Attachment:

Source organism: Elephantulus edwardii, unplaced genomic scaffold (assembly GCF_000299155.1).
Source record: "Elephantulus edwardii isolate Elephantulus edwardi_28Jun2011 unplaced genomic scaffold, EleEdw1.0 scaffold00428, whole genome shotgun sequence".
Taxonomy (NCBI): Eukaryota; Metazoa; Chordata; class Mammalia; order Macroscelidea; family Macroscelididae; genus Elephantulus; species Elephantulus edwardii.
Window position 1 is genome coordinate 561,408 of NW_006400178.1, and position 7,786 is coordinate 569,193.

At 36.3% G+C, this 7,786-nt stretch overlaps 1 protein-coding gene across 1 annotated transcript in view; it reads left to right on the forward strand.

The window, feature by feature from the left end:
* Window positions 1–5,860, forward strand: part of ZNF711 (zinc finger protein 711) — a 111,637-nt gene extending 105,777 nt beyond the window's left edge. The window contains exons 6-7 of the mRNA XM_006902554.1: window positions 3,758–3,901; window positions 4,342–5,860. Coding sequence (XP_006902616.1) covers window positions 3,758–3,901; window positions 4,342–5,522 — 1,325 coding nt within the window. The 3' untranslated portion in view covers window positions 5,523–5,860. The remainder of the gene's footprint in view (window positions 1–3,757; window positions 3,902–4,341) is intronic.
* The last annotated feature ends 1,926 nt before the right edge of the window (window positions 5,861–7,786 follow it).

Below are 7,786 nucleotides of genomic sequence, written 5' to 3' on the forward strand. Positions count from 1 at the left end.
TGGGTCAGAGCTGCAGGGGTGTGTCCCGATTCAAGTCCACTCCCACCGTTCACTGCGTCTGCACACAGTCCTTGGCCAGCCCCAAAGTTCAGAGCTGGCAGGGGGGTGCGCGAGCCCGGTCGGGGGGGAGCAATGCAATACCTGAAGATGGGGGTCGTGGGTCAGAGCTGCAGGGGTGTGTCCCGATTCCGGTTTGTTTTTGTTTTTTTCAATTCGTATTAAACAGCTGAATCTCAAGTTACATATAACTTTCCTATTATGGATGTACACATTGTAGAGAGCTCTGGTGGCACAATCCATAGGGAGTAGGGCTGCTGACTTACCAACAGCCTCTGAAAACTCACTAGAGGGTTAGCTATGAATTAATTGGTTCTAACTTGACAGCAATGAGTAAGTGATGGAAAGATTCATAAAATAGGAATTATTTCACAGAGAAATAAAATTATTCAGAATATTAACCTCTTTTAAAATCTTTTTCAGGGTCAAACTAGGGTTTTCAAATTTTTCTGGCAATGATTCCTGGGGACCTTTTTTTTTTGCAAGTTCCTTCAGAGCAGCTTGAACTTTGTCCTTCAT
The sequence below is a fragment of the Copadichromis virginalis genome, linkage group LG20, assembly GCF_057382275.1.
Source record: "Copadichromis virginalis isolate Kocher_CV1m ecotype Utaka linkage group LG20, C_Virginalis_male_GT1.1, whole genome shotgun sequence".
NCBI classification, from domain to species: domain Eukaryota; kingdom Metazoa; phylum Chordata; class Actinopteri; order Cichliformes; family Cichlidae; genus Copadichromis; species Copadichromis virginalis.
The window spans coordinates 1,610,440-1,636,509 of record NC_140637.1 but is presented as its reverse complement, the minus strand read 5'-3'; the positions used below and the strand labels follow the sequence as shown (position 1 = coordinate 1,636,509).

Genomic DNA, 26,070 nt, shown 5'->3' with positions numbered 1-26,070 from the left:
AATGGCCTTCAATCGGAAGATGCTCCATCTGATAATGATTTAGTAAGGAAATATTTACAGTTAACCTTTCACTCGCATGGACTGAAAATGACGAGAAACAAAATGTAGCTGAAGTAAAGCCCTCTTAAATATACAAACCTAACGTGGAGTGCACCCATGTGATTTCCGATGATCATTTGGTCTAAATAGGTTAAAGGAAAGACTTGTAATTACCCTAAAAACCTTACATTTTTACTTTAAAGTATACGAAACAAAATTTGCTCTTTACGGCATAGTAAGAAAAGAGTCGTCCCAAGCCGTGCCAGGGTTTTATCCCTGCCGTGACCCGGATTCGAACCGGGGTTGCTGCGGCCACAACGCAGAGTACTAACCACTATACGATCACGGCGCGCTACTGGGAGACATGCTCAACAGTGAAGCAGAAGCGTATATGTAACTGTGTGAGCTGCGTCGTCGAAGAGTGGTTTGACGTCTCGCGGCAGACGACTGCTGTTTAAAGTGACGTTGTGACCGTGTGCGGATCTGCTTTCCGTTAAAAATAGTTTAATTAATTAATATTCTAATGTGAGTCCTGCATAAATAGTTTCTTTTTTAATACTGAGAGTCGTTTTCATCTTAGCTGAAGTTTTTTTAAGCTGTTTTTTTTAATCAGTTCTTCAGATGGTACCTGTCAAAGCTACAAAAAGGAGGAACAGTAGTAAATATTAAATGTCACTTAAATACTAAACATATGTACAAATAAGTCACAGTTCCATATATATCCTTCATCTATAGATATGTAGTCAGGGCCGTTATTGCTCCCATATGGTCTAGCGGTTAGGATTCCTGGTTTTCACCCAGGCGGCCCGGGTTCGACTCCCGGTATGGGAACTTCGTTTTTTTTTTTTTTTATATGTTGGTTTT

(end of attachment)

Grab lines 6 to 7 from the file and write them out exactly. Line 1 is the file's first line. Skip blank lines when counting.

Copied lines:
The window, feature by feature from the left end:
* Window positions 1–5,860, forward strand: part of ZNF711 (zinc finger protein 711) — a 111,637-nt gene extending 105,777 nt beyond the window's left edge. The window contains exons 6-7 of the mRNA XM_006902554.1: window positions 3,758–3,901; window positions 4,342–5,860. Coding sequence (XP_006902616.1) covers window positions 3,758–3,901; window positions 4,342–5,522 — 1,325 coding nt within the window. The 3' untranslated portion in view covers window positions 5,523–5,860. The remainder of the gene's footprint in view (window positions 1–3,757; window positions 3,902–4,341) is intronic.